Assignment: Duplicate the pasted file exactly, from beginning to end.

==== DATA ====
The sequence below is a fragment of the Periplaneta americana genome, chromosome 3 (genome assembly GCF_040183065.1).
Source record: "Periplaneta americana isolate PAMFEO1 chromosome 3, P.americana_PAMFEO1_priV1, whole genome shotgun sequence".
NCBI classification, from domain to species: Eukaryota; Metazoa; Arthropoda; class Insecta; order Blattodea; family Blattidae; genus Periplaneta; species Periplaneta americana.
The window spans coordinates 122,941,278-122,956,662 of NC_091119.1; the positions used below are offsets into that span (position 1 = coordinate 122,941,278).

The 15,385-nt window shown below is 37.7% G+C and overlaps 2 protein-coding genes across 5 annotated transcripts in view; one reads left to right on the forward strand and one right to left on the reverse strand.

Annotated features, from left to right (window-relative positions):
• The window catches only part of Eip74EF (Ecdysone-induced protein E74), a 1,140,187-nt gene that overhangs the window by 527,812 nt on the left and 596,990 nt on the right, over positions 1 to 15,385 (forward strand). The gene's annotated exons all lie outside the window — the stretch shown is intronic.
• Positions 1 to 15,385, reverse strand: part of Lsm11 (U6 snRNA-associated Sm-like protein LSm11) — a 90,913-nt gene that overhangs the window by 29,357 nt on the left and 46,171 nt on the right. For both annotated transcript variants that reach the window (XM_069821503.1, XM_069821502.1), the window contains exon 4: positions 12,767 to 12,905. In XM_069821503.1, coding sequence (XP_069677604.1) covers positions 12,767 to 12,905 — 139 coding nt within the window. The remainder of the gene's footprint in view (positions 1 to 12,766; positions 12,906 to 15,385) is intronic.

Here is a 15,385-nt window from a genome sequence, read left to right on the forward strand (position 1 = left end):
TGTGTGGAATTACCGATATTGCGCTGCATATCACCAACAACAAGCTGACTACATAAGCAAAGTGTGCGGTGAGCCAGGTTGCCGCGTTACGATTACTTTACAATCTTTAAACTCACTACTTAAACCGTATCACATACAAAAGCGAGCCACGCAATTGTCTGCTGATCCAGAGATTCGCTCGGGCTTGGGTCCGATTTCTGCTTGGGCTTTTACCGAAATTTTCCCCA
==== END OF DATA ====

The sequence below is a fragment of the Periplaneta americana genome, chromosome 3 (genome assembly GCF_040183065.1).
Source record: "Periplaneta americana isolate PAMFEO1 chromosome 3, P.americana_PAMFEO1_priV1, whole genome shotgun sequence".
NCBI classification, from domain to species: Eukaryota; Metazoa; Arthropoda; class Insecta; order Blattodea; family Blattidae; genus Periplaneta; species Periplaneta americana.
The window spans coordinates 122,941,278-122,956,662 of NC_091119.1; the positions used below are offsets into that span (position 1 = coordinate 122,941,278).

The 15,385-nt window shown below is 37.7% G+C and overlaps 2 protein-coding genes across 5 annotated transcripts in view; one reads left to right on the forward strand and one right to left on the reverse strand.

Annotated features, from left to right (window-relative positions):
• The window catches only part of Eip74EF (Ecdysone-induced protein E74), a 1,140,187-nt gene that overhangs the window by 527,812 nt on the left and 596,990 nt on the right, over positions 1 to 15,385 (forward strand). The gene's annotated exons all lie outside the window — the stretch shown is intronic.
• Positions 1 to 15,385, reverse strand: part of Lsm11 (U6 snRNA-associated Sm-like protein LSm11) — a 90,913-nt gene that overhangs the window by 29,357 nt on the left and 46,171 nt on the right. For both annotated transcript variants that reach the window (XM_069821503.1, XM_069821502.1), the window contains exon 4: positions 12,767 to 12,905. In XM_069821503.1, coding sequence (XP_069677604.1) covers positions 12,767 to 12,905 — 139 coding nt within the window. The remainder of the gene's footprint in view (positions 1 to 12,766; positions 12,906 to 15,385) is intronic.

Here is a 15,385-nt window from a genome sequence, read left to right on the forward strand (position 1 = left end):
TGTGTGGAATTACCGATATTGCGCTGCATATCACCAACAACAAGCTGACTACATAAGCAAAGTGTGCGGTGAGCCAGGTTGCCGCGTTACGATTACTTTACAATCTTTAAACTCACTACTTAAACCGTATCACATACAAAAGCGAGCCACGCAATTGTCTGCTGATCCAGAGATTCGCTCGGGCTTGGGTCCGATTTCTGCTTGGGCTTTTACCGAAATTTTCCCCA